Can a person who is caught shoplifting claim temporary insanity by virtue of being kleptomaniac? Is kleptomania a good defense? Kleptomania is a medically recognized psychological disorder. It is an impulse control disorder that ultimately results in those afflicted having the uncontrollable urge to steal other people’s property. The kleptomaniac, unlike the routine shoplifter, does not typically steal for personal gain. This therefore begs the question, if people accused of more serious crimes committed due to a mental disorder can get away with an insanity plea, why can’t a shoplifter use kleptomania as defense? Why not send the accused to a mental health aid program rather than face the consequences of the law if the act was performed under uncontrollable circumstances?
Well, it all depends on the law or the state of jurisdiction. In states that follow the M’Nagthen rule, proving kleptomania is no defense. Under the rule, insanity can only be proved by showing that you had a mental defect that prevented you from knowing the exact nature and consequences of your actions. A kleptomaniac is fully aware of what he or she is doing while stealing and often suffers guilt or fear of arrest. Kleptomania, therefore, doesn’t satisfy the M’Naghten rule for insanity.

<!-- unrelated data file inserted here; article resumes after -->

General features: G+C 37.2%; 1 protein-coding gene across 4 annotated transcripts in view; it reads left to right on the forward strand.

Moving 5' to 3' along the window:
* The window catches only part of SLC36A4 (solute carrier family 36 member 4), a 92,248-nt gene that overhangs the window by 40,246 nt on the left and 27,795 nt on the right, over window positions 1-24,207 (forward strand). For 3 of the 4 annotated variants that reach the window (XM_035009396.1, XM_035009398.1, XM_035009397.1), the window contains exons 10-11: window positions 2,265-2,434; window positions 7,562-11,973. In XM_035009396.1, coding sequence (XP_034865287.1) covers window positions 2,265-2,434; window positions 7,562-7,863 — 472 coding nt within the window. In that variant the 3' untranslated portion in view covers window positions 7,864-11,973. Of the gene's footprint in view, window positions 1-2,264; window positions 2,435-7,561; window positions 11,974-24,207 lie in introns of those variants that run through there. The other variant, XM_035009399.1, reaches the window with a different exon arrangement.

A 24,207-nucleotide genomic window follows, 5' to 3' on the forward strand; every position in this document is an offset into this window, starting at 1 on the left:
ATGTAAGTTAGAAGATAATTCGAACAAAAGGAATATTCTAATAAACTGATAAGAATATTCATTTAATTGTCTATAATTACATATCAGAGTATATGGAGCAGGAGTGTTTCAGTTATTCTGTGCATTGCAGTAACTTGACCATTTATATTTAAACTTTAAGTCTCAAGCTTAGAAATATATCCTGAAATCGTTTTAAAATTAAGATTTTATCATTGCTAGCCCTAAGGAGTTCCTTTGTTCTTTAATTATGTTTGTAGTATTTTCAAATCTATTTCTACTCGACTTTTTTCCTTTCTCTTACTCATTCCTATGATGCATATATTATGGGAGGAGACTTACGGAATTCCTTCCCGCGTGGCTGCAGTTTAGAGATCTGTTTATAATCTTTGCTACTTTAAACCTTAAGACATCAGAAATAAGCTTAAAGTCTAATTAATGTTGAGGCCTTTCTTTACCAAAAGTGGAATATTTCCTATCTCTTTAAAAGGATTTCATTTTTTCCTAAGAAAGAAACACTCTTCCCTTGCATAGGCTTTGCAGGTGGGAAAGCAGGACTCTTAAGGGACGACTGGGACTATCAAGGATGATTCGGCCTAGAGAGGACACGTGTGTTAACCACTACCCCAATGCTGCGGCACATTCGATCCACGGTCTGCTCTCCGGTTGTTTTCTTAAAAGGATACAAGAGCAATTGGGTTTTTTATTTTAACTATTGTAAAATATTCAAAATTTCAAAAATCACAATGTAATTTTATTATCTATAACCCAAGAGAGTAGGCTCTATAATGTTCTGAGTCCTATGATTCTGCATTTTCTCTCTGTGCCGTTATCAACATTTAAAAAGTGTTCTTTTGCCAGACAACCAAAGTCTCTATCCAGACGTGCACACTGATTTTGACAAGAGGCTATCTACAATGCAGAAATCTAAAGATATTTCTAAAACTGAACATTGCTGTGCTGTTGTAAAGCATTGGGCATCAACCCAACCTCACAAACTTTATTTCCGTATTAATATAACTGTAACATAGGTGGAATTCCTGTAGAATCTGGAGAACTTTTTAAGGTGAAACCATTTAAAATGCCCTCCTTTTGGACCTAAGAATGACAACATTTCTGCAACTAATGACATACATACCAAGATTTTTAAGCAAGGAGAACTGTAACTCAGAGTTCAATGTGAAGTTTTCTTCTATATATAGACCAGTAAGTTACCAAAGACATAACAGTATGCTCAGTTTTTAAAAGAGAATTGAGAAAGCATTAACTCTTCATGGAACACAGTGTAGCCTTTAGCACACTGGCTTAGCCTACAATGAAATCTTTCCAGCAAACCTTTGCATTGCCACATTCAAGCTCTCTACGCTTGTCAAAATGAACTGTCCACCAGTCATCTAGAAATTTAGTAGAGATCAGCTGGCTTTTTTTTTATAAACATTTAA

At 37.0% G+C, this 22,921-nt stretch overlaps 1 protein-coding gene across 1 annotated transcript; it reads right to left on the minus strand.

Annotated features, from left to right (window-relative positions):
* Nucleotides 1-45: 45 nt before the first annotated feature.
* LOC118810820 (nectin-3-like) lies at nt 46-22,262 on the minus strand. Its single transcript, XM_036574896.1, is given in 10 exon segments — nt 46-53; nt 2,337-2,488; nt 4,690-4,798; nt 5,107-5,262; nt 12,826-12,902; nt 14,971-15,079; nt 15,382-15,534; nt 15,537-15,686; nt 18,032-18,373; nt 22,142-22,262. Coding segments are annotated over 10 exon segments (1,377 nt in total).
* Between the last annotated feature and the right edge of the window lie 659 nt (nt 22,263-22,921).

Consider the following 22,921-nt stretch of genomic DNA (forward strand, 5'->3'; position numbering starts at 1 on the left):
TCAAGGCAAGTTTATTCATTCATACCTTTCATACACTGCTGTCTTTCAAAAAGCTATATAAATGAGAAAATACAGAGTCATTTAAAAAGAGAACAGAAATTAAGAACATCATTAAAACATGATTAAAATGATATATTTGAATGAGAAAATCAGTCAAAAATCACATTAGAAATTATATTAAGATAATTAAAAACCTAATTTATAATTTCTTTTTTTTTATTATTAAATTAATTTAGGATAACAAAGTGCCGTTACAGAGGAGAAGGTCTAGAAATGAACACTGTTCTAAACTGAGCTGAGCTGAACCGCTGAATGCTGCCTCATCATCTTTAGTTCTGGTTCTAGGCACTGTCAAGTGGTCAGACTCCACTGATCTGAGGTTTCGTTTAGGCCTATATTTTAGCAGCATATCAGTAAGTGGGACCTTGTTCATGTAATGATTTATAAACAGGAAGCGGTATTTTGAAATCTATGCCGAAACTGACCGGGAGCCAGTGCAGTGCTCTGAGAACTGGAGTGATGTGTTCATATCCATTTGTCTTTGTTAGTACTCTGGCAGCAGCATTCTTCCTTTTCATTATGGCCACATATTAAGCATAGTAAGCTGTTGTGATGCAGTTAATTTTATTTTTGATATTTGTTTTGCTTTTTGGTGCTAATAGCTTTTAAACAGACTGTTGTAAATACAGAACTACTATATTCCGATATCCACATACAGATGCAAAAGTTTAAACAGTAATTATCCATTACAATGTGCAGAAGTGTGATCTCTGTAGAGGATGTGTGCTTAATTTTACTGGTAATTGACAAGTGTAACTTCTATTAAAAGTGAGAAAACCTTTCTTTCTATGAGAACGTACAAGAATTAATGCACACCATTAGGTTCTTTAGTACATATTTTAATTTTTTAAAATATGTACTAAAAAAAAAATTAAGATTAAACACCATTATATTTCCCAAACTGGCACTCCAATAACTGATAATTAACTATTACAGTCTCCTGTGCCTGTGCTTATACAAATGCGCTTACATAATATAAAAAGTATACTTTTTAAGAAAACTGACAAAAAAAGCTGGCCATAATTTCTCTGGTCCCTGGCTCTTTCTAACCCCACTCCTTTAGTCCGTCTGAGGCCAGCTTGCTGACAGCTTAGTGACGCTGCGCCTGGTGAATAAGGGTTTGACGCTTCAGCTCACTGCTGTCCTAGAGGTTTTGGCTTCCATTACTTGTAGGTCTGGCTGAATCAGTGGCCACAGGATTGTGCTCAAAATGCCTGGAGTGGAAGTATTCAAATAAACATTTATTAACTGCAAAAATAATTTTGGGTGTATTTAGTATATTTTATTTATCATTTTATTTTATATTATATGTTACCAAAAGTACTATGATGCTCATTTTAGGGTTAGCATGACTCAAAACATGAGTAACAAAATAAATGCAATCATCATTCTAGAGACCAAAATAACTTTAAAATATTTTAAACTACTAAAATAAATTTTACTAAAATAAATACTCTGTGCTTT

In states that follow the American Law Institute (A.L.I.), insanity that can warrant a not-guilty verdict is defined as a condition where the accused person lacks substantial capacity to conform his or her conduct in accordance with the law requirements. Insanity here may also include the test for “irresistible impulse” but the courts will take notice that kleptomaniacs are never permanently unable to resist stealing throughout their lives. Proving kleptomania will not be enough to walk free.
However, with the testimony of a forensic psychology or expert psychiatrist showing that your condition is so severe that you cannot control the urge to steal, you may get a lesser sentence or an acquittal in a state that follows the A.L.I rule for insanity. This will also depend on the unique circumstances of your case. The state may order confinement to a mental health institution or mandatory mental treatment until your condition is completely cured. Given the long-lasting nature of kleptomania, treatment and confinement in a mental health facility could take a long time. You are better off pleading guilty. The penalty for shoplifting may not be as severe as getting confined in a mental hospital.
It is also risky, and your efforts would likely be unsuccessful, to try and fool the judicial system about the severity of your kleptomania. The state can use expert forensic psychologists who have developed highly specialized tests to pick out lies. The tests are not completely foolproof but some like the Structured Interview of Reported Symptoms (SIRS) can spot exaggerated or unlikely symptoms of the mental condition you claim to have.
Please reach out to Kenneth Padowitz, an experienced criminal defense attorney who can help you explore all options available to you depending on the unique circumstances of your case, if you have been accused of petit theft, shoplifting or any other crime. Don’t feign kleptomania as a defense. It most likely won’t help your case.